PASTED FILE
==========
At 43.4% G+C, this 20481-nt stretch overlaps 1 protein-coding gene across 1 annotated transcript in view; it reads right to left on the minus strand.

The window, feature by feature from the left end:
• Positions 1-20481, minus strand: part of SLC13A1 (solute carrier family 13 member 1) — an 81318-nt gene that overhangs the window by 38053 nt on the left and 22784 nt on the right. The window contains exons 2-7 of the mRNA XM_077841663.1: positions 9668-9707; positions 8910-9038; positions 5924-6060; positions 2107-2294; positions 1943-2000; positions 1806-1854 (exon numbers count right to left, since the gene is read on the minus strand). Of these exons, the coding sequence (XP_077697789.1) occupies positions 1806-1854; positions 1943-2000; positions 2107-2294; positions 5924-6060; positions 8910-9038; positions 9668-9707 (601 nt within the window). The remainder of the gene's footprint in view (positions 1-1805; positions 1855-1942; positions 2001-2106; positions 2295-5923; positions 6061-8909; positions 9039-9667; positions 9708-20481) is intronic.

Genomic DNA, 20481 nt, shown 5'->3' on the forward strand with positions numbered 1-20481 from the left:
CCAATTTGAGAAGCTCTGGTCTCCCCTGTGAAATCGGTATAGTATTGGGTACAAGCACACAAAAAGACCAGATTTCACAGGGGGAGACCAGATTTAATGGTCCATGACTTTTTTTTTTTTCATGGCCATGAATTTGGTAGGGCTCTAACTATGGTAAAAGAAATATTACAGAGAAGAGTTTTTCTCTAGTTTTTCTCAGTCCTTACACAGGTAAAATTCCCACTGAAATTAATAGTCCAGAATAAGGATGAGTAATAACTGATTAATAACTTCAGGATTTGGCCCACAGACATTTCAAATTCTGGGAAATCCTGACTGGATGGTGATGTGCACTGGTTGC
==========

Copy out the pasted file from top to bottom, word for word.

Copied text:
At 43.4% G+C, this 20481-nt stretch overlaps 1 protein-coding gene across 1 annotated transcript in view; it reads right to left on the minus strand.

The window, feature by feature from the left end:
• Positions 1-20481, minus strand: part of SLC13A1 (solute carrier family 13 member 1) — an 81318-nt gene that overhangs the window by 38053 nt on the left and 22784 nt on the right. The window contains exons 2-7 of the mRNA XM_077841663.1: positions 9668-9707; positions 8910-9038; positions 5924-6060; positions 2107-2294; positions 1943-2000; positions 1806-1854 (exon numbers count right to left, since the gene is read on the minus strand). Of these exons, the coding sequence (XP_077697789.1) occupies positions 1806-1854; positions 1943-2000; positions 2107-2294; positions 5924-6060; positions 8910-9038; positions 9668-9707 (601 nt within the window). The remainder of the gene's footprint in view (positions 1-1805; positions 1855-1942; positions 2001-2106; positions 2295-5923; positions 6061-8909; positions 9039-9667; positions 9708-20481) is intronic.

Genomic DNA, 20481 nt, shown 5'->3' on the forward strand with positions numbered 1-20481 from the left:
CCAATTTGAGAAGCTCTGGTCTCCCCTGTGAAATCGGTATAGTATTGGGTACAAGCACACAAAAAGACCAGATTTCACAGGGGGAGACCAGATTTAATGGTCCATGACTTTTTTTTTTTTCATGGCCATGAATTTGGTAGGGCTCTAACTATGGTAAAAGAAATATTACAGAGAAGAGTTTTTCTCTAGTTTTTCTCAGTCCTTACACAGGTAAAATTCCCACTGAAATTAATAGTCCAGAATAAGGATGAGTAATAACTGATTAATAACTTCAGGATTTGGCCCACAGACATTTCAAATTCTGGGAAATCCTGACTGGATGGTGATGTGCACTGGTTGC